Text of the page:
Quarterly Fundraiser: Seeking $2500 (£2000) for My Guantánamo Work and My London Photo-Journalism

13.9.21

Andy Worthington, marking 7,184 days of the existence of the prison at Guantánamo Bay on Sept. 11, 2021, and some recent photos from Andy’s photo-journalism project ‘The State of London.’

Please click on the ‘Donate’ button below to make a donation towards the $2,500 (£2,000) I’m trying to raise to support my work on Guantánamo, and/or for my London photo-journalism project ‘The State of London’.




 

Dear friends and supporters,

Every three months I ask you, if you can, to support my ongoing work researching and writing about the prison at Guantánamo Bay, and campaigning to get it closed down once and for all. I’ve now been doing this for 15 and a half years, and, as a reader-funded journalist, commentator and activist, I rely on your support to keep going.

If you can make a donation to support my ongoing efforts to close Guantánamo, and/or my photo-journalism, please click on the “Donate” button above to make a payment via PayPal. Any amount will be gratefully received — whether it’s $500, $100, $25 or even $10 — or the equivalent in any other currency.

You can also make a recurring payment on a monthly basis by ticking the box marked, “Make this a monthly donation,” and filling in the amount you wish to donate every month. If you are able to do so, a regular, monthly donation would be very much appreciated.

The donation page is set to dollars, because the majority of those interested in my Guantánamo work are based in the US, but PayPal will convert any amount you wish to pay from any other currency — and you don’t have to have a PayPal account to make a donation.

Readers can pay via PayPal from anywhere in the world, but if you’re in the UK and want to help without using PayPal, you can send me a cheque (to 164A Tressillian Road, London SE4 1XY), and if you’re not a PayPal user and want to send cash from anywhere else in the world, that’s also an option. Please note, however, that foreign checks are no longer accepted at UK banks — only electronic transfers. Do, however, contact me if you’d like to support me by paying directly into my account.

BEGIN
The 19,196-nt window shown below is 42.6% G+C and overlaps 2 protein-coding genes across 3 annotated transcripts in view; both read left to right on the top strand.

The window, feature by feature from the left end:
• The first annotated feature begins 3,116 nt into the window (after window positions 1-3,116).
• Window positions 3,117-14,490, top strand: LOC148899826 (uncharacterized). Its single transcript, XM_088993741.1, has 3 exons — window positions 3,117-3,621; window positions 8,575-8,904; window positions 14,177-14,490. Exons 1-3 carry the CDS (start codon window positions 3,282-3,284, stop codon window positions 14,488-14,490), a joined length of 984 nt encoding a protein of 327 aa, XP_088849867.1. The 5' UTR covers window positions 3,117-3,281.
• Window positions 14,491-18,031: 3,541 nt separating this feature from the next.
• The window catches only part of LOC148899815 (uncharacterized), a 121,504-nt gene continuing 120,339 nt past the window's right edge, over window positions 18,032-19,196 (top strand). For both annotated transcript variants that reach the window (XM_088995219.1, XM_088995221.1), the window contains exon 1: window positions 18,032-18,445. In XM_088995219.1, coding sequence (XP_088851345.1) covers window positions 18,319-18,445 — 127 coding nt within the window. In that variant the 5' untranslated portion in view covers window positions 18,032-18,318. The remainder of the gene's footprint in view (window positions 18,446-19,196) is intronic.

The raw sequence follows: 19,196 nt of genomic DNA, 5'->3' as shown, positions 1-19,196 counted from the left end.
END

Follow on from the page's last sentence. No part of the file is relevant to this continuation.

Right now is a pivotal time for Guantánamo, after the U.S.’s departure from Afghanistan and the 20th anniversary of the 9/11 attacks just two days ago, and with the 20th anniversary of the opening of Guantánamo just four months away.

As the US liberal establishment undergoes some soul-searching in the wake of the end of a war in Afghanistan that has lasted nearly 20 years, has cost over two trillion dollars, and yet has had no positive lasting effect whatsoever, many of those undergoing this moment of reflection will also be aware that the continued existence of the prison at Guantánamo Bay is now even more incomprehensible that ever.

This will hopefully amplify the calls for its closure that were widespread during President Biden’s first six months in office, as numerous prominent organizations and individuals, including 24 Senators and 75 members of the House of Representatives, who not only wrote to him to demand the prison’s closure, but also pointed out that it has become intolerable that the US continues to hold men indefinitely at Guantánamo, without charge or trial, and may do so until the end of their lives unless someone takes definitive action.

As we approach the 20th anniversary of the opening of Guantánamo, on January 11, 2022, I’ll be doing all I can to keep the focus on the need for Guantánamo to be closed — and, very specifically, for the ten men already approved for release to be freed, for the 17 “forever prisoners,” officially held indefinitely without charge or trial, to also be freed, unless any of them are going to be charged, and for the ten men facing trials to have those trials moved out of the broken military commission system that is incapable of delivering justice, and into federal courts, where they can finally be resolved.